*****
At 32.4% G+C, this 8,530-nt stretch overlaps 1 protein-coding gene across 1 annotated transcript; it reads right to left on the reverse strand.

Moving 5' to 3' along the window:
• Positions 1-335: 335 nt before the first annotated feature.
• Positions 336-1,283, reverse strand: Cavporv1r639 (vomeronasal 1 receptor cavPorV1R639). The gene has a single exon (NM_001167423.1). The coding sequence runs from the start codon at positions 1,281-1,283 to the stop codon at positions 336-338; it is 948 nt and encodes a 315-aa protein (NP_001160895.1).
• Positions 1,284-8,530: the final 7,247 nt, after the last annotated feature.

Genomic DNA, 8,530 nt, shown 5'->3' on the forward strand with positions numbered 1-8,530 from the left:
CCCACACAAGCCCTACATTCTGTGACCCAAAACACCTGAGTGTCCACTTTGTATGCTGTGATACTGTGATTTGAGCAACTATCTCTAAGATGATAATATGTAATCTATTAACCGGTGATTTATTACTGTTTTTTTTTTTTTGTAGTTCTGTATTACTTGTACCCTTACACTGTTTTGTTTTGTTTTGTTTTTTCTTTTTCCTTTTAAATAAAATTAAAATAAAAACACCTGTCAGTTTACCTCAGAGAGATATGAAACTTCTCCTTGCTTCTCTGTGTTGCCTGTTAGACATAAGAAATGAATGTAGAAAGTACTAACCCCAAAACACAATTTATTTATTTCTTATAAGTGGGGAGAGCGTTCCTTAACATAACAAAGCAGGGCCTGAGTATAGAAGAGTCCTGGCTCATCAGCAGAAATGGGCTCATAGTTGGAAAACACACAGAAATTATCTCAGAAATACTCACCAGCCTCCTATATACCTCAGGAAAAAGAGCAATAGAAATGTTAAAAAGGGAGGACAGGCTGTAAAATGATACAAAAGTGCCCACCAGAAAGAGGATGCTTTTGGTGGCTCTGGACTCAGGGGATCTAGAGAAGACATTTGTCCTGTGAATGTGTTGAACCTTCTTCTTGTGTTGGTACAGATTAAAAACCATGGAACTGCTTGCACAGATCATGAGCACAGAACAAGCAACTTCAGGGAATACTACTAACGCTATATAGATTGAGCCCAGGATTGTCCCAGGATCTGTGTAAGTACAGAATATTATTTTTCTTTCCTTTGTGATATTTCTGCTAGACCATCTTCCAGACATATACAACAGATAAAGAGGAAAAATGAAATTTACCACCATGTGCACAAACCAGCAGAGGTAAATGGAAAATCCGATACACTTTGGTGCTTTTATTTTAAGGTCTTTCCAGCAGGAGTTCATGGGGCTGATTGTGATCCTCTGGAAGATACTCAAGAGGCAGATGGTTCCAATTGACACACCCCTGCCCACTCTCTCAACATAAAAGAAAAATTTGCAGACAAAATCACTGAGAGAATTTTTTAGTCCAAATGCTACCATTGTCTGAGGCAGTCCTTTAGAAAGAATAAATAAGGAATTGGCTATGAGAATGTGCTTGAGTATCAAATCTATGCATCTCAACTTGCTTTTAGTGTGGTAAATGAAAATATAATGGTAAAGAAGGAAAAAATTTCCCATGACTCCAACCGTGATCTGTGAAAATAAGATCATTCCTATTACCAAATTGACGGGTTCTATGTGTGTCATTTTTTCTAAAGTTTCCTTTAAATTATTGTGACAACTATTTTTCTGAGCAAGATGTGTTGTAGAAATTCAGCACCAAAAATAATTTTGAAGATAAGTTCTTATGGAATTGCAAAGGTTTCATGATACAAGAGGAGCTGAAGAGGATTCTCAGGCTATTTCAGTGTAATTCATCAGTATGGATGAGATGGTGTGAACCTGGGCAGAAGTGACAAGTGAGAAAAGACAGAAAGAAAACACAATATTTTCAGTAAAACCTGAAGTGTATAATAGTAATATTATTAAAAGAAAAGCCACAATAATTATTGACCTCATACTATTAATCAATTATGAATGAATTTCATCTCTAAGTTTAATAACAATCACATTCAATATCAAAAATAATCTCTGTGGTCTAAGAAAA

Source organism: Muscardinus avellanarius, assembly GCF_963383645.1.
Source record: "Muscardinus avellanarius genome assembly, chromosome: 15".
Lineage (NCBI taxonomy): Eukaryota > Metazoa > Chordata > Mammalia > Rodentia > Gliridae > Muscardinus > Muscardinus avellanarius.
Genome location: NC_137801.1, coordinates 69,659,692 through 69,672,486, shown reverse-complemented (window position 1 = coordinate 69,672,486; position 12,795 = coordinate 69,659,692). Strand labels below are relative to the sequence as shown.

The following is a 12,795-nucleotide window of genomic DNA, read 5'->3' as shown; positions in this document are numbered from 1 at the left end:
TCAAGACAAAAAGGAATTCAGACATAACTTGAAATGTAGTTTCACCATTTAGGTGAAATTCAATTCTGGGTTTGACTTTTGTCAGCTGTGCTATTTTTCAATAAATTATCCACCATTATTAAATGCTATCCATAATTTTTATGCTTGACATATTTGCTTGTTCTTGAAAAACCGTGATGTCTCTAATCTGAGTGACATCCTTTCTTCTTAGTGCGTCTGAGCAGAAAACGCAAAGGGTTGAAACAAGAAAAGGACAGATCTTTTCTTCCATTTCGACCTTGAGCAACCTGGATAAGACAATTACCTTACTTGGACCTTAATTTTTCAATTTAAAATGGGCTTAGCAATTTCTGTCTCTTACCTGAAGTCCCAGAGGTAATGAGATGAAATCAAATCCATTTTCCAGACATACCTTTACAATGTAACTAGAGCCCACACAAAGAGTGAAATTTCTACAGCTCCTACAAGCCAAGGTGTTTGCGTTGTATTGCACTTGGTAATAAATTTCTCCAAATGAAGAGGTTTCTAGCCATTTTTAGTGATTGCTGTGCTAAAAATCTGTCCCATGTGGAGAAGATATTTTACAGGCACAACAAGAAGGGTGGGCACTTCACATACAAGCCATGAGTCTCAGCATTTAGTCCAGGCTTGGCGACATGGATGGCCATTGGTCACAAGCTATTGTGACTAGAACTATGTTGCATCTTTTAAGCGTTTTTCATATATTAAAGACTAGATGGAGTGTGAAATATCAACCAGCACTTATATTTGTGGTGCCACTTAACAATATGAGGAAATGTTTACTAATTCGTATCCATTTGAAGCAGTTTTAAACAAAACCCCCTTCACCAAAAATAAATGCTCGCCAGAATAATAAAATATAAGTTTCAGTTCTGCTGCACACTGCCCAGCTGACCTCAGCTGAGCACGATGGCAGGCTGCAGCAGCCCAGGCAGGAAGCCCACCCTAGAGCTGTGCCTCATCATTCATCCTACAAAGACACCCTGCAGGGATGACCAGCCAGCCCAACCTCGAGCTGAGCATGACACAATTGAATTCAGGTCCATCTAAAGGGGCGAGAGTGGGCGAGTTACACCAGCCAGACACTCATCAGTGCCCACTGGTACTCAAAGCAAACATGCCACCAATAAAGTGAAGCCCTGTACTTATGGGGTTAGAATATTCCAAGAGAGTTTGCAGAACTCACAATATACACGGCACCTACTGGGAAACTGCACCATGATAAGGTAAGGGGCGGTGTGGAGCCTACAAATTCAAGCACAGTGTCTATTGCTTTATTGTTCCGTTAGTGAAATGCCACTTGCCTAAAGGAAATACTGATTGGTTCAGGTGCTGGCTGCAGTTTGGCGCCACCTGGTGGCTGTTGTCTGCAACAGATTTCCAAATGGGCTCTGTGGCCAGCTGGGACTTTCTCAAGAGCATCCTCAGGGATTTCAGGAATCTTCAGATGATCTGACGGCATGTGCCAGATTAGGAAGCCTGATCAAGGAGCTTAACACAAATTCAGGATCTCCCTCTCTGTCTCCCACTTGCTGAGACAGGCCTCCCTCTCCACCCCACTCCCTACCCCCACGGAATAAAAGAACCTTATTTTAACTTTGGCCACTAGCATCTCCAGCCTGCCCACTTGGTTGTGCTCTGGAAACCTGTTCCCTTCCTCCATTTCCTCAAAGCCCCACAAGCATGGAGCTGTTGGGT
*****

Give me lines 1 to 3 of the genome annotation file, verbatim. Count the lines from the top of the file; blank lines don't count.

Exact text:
At 32.4% G+C, this 8,530-nt stretch overlaps 1 protein-coding gene across 1 annotated transcript; it reads right to left on the reverse strand.

Moving 5' to 3' along the window:
• Positions 1-335: 335 nt before the first annotated feature.